Why PowerPoint slides are often like a badly mixed cocktail.
Do you sometimes wonder in astonishment why things are done a particular way? Why it seems so incredible logical to do it another way, so it would be far more effective? You wonder why people keep doing it, although, according to you, it is so obvious.
I bet you also sometimes feel like me, like the little kid in the fairy-tale of the new clothes of the emperor. It takes courage or sometimes determination to break out of the old mould and start to do it differently.
I hereby, ask you to start being the little kid and do things differently with PowerPoint from now on. A way which takes more effort during your preparation phase, but will be so much more effective and professional during your presentation.
So, what this most persistent non-effective habit I frequently encounter? And what are three simple ways to tackle this?
It is the tendency to make a report or a crib sheet out of your PowerPoint slides.
“Reports should be distributed; presentations should be presented”. (Nancy Duarte, Resonate.)
It seems a smart thing to do, to kill two birds with one stone. Why would you make a separate hand-out if you already can make do with a print-out of your slides? Besides, it will be a wonderful crib sheet for you during the presentation.
The most important reason is that you mix two different mediums and this does not work!! You mix the medium of “a written report”, with the medium of “giving a presentation” and they do not work well together. It is like a badly mixed cocktail, that does not go well down the throat of your audience.
“Many people who create presentations are stuck in the mindset that if they use a presentation application, like PowerPoint, to create a report, the report is a presentation. It is not! (Nancy Duarte, Resonate.)
The medium report requires something else than the medium presentation. A report is a product. A presentation is a production. This means amongst others that it does not work for your audience to have to switch to large bits of reading and then listening and then reading over and over again. Or even worse trying to process a slide and the oral presentation at the same time.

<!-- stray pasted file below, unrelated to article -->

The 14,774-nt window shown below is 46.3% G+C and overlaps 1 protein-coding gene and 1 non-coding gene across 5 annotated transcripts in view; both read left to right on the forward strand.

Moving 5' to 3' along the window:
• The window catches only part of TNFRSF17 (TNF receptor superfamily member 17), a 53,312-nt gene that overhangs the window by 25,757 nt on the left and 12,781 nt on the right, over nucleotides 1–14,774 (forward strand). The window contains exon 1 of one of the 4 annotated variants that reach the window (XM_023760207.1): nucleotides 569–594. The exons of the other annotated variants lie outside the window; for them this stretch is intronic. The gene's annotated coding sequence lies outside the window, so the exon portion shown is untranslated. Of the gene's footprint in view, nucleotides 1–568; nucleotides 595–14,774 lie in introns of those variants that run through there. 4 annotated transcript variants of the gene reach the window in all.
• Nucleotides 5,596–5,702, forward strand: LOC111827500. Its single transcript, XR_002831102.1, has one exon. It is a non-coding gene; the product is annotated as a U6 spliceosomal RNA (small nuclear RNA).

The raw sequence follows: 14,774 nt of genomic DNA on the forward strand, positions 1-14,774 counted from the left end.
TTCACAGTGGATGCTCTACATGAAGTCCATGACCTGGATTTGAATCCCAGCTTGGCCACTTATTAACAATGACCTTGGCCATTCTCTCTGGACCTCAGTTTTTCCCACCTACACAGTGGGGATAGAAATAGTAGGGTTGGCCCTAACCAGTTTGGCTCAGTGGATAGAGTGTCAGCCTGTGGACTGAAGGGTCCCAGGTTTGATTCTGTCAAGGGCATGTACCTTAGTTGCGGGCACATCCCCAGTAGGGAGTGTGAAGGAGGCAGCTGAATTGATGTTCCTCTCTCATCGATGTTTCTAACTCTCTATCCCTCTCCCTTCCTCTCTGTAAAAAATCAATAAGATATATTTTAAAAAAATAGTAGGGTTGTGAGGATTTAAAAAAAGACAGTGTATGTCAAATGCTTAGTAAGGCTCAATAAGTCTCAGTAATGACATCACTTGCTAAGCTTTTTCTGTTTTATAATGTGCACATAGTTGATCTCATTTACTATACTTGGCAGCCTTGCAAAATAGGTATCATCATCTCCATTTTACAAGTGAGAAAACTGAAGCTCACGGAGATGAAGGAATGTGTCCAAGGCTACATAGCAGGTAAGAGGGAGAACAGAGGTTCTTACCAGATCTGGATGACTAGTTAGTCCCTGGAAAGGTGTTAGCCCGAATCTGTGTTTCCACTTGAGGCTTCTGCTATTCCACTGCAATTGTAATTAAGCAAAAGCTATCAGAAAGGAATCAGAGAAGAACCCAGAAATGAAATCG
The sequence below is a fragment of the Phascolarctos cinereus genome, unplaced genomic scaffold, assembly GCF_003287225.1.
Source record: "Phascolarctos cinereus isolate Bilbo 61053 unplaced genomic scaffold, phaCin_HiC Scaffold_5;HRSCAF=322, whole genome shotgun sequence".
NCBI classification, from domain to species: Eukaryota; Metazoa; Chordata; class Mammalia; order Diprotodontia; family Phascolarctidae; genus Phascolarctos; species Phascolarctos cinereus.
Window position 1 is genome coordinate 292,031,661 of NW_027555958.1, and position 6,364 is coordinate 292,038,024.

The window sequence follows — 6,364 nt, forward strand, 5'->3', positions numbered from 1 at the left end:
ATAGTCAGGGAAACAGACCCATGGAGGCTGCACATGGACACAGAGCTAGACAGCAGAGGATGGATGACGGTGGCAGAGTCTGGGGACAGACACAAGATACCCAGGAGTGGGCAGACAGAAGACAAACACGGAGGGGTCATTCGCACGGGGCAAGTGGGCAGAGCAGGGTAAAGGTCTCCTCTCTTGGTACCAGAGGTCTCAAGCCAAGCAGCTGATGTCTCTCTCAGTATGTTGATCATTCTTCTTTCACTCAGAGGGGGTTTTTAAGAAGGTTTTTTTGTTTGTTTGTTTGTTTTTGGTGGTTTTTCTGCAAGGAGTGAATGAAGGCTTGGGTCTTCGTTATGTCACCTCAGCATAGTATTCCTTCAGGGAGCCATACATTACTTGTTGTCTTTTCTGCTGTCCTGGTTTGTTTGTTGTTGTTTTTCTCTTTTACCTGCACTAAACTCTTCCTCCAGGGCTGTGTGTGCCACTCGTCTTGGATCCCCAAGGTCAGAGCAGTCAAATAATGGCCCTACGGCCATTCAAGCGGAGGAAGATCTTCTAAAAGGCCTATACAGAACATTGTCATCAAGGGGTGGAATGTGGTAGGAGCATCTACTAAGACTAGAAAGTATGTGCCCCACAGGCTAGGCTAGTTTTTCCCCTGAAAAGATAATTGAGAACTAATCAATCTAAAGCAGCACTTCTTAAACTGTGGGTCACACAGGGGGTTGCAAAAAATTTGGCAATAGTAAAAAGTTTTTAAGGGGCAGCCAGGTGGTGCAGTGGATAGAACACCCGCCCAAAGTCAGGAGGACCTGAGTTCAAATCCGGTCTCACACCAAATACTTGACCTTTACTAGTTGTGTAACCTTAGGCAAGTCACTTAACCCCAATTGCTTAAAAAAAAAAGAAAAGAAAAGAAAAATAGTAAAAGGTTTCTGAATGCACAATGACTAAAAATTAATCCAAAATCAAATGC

It requires for the brain to switch to two different ways of processing of information or even trying to combine them (which will never work: attention cannot be a two spots at the same time). This takes time and quite some effort. You’re asking a lot from your audience this way. (this is of course not the case if you have simple easy digestible slides, that support what you say).
Trying to make a report or crib sheet out of your PowerPoint slides usually makes for loads of slides, tjockful of text. It also makes for loads of slides with bullit-points, that the presenter eventually merely repeats.
“While documents and reports are very valuable, they do not need to be projected for the purpose of hosting a “read-along”. (Nancy Duarte, Resonate).
Having loads of bullit-points and moving yourself into the role of merely repeating what is on the slide, is one of the main reasons audiences get easily bored.
Your PowerPoint slides should support your presentation, not make it hard to swallow!
In short, these “read-alongs” and making the audience work very hard to process it all, make presentations incredible boring and an ordeal that you should not want your audience to go through and experience.
So, what is the medicine for this problem? What are to start with three things you can do to make your audience happy? Instead of seeing them run away as soon as your presentation is finished, heading for the coffee bar in urgent need for a double espresso.
- Do not mix the mediums! Make a separate hand-out, with more elaborate text. And make slides that will support your presentation. Keep it pure and simple!
- Do not bother your audience with your crib-sheet! Practise your presentation out loud and make personal notes for yourself in PowerPoint. These notes will not be viewable for the audience, but they will only be there for you!
- Go in the opposite direction. Try to use PowerPoint to a minimum. Use more images and try to limit your text to a minimum per slide and limit bullit-points.
Be the one that stands out and break with the boring “read-alongs”. Be different, be original, be more effective.